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or successful, including minor efforts that could be folded into a coordinated effort. Elements to review include the following: Current Marketing. Review the current marketing staff at the various agencies, organizational structure, resources, and products. Evaluate the public information tools that are working successfully, as well as those that are unsuccessful, and determine which might serve as a model for the coordinated information tools. Transportation Markets. Identify all of the markets currently using transportation services and those likely to continue under a coordinated framework. Verify the specific public information tools that are required to meet all of the current needs. Responsibilities. Who is currently responsible for marketing? Who could provide assistance? Look at current job responsibilities and agency responsibilities to determine who might be the "right" marketing resources under a coordinated service and where responsibilities may need to be shifted. Marketing Coordination. Review opportunities for joint marketing with regional transit agencies, social service organizations, and business groups. A marketing plan is a Develop a Coordinated Transportation Service Marketing Plan: A marketing plan is a tool to identify marketing needs, prioritize those tool to identify needs, and develop strategies to implement priorities. A general marketing needs, marketing plan framework, described below, can be applied to a coordinated transportation service. prioritize those needs, and develop strategies Challenges for Transit Marketing. Identify marketing to implement priorities. problems and opportunities. Marketing Expectations. Identify each agency's expectation for marketing and any current objectives and performance measures in place. Different agencies may have different marketing objectives (e.g., "attract new riders" versus "reduce customer service interaction with current users") that may be in conflict when considered as part of a coordinated marketing plan. Agency Responsibilities and Oversight. Determine the process for each agency to get marketing plans approved. 136 Techniques for Improving Current Coordination Efforts SECTION III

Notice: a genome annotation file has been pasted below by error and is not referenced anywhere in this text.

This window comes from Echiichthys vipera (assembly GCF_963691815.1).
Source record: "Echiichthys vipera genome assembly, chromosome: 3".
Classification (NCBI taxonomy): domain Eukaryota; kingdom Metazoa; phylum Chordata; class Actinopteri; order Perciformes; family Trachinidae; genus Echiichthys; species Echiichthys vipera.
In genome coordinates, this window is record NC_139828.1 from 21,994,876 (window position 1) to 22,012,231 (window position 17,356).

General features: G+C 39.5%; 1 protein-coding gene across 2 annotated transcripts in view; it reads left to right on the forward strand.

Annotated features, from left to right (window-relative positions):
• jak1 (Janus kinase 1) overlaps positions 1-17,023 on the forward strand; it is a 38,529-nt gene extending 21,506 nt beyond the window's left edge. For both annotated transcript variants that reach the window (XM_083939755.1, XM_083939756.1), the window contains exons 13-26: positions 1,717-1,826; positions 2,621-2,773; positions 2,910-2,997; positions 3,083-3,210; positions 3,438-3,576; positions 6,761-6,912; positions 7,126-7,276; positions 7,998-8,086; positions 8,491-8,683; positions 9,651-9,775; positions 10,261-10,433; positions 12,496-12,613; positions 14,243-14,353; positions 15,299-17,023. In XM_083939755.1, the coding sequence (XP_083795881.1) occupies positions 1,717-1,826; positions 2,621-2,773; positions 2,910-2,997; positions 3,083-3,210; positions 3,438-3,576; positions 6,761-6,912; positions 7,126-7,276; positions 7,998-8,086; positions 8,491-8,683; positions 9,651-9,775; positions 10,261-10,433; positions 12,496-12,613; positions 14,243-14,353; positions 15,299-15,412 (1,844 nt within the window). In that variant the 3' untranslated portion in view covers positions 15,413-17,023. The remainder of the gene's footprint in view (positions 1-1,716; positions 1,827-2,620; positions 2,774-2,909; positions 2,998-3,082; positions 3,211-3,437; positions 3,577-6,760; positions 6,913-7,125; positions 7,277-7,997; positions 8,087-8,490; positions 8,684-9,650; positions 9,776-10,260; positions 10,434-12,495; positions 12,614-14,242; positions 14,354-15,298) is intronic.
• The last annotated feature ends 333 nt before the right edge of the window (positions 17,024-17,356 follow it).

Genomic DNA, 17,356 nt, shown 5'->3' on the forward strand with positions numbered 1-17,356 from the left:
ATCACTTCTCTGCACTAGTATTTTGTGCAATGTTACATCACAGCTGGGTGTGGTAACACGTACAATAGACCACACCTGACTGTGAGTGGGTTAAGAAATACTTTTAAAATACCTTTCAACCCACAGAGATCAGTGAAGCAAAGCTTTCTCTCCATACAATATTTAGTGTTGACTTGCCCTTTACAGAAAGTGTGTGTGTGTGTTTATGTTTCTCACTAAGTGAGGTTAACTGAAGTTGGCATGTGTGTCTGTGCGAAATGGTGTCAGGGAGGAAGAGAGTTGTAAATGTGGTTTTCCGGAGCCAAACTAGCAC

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For example, staff may be able to simply approve a plan at one agency while another agency may require board- or other policy-level approval. These differences could result in delays to the implementation schedule and might affect the plan itself if different boards have different opinions. Similarly, if one agency does not approve of the plan, the overall coordination schedule may be affected. It is also important to identify who has the power to make decisions once the marketing plan is implemented. For example, will it be necessary for a multiagency committee to approve every graphic, all text changes, each phone number, and so forth? Agency Identity. Determine how the individual agencies' images will or will not be affected and how the agencies can keep their own identities overall while still coordinating. Costs for Marketing. Determine how the costs for marketing will be divided among the various participating agencies. While some agencies previously may have had robust marketing efforts, other agencies may have had minimal efforts and may not be willing to step up contributions to marketing. Developing a marketing budget is only one element of implementing the coordinated marketing plan. Current Users. Current users can be taken by surprise when the system with which they are familiar is transformed into a coordinated service. Contact current users about how the coordination effort will benefit them (assuming it will) or why it is necessary to make the coordination changes. Marketing Goals. Develop goals and objectives for marketing and public information for coordinated transit services. These may reflect any adopted coordination goals. All participating agencies must agree on these goals and objectives. Target Markets. Based on stakeholder interviews and the assessment of opportunities, identify the target markets. They should be selected and prioritized to meet the goals and objectives (e.g., senior citizens, tourists, children/youth, and social service transportation users). Considering each agency, prior to coordination, may serve very different markets, it may Chapter 6 Tools for Addressing Detailed Coordination Issues 137